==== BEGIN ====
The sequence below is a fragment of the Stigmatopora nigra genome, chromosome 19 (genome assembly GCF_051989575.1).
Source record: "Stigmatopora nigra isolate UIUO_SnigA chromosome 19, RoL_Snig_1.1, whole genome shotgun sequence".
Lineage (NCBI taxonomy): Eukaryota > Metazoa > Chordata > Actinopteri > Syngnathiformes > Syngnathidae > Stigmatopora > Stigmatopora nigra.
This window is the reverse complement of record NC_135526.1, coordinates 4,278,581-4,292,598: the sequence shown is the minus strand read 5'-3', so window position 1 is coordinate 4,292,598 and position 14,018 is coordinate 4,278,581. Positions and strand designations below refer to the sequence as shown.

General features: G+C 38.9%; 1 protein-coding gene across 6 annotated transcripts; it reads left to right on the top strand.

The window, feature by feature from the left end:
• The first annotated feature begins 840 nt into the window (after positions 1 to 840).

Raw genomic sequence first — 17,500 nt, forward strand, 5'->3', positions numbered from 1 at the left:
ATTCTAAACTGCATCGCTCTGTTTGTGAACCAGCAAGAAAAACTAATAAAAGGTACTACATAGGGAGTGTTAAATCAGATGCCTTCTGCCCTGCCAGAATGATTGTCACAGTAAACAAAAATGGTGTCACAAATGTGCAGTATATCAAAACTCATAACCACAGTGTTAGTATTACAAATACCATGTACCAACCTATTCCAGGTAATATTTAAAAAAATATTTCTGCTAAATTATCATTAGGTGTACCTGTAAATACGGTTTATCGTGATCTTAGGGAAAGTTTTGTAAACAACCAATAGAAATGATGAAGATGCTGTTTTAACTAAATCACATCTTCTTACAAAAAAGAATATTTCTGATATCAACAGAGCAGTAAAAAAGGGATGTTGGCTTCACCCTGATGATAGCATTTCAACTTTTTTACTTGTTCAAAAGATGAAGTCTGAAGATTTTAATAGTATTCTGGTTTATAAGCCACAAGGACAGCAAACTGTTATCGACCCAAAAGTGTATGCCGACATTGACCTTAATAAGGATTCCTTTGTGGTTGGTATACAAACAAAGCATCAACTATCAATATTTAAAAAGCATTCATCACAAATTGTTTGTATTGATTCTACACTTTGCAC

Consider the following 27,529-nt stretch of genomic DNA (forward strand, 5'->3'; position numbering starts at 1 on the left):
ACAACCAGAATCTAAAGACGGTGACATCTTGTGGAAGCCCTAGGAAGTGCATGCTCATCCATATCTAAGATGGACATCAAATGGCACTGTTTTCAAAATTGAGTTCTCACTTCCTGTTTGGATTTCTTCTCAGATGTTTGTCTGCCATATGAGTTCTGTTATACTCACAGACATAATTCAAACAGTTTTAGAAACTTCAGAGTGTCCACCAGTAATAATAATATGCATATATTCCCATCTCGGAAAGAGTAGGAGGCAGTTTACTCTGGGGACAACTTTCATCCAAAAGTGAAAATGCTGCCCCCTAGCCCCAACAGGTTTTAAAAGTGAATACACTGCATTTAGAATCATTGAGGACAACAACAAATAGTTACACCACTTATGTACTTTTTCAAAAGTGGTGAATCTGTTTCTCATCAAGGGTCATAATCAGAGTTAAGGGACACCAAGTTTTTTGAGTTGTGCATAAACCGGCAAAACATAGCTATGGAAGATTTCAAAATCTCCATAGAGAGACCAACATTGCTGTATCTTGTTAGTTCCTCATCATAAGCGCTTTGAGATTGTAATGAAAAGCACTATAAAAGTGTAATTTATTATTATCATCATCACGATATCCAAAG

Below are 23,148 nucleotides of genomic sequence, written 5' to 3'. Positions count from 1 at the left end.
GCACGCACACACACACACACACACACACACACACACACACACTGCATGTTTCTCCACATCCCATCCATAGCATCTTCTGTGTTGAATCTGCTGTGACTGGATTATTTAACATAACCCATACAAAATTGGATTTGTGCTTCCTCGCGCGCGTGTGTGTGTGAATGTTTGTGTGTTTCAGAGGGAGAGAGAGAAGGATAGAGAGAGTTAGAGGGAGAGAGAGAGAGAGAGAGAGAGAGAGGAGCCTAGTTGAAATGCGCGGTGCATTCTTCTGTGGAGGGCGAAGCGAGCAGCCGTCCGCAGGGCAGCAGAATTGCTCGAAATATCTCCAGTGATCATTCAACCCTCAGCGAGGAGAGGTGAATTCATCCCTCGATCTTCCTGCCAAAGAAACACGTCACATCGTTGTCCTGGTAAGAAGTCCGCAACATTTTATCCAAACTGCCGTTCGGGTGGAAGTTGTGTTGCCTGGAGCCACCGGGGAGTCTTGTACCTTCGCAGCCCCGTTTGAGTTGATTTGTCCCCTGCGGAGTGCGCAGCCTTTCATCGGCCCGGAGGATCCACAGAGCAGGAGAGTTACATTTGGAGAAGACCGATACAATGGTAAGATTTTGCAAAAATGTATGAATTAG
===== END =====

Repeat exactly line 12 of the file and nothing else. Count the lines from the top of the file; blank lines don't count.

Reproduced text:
Below are 23,148 nucleotides of genomic sequence, written 5' to 3'. Positions count from 1 at the left end.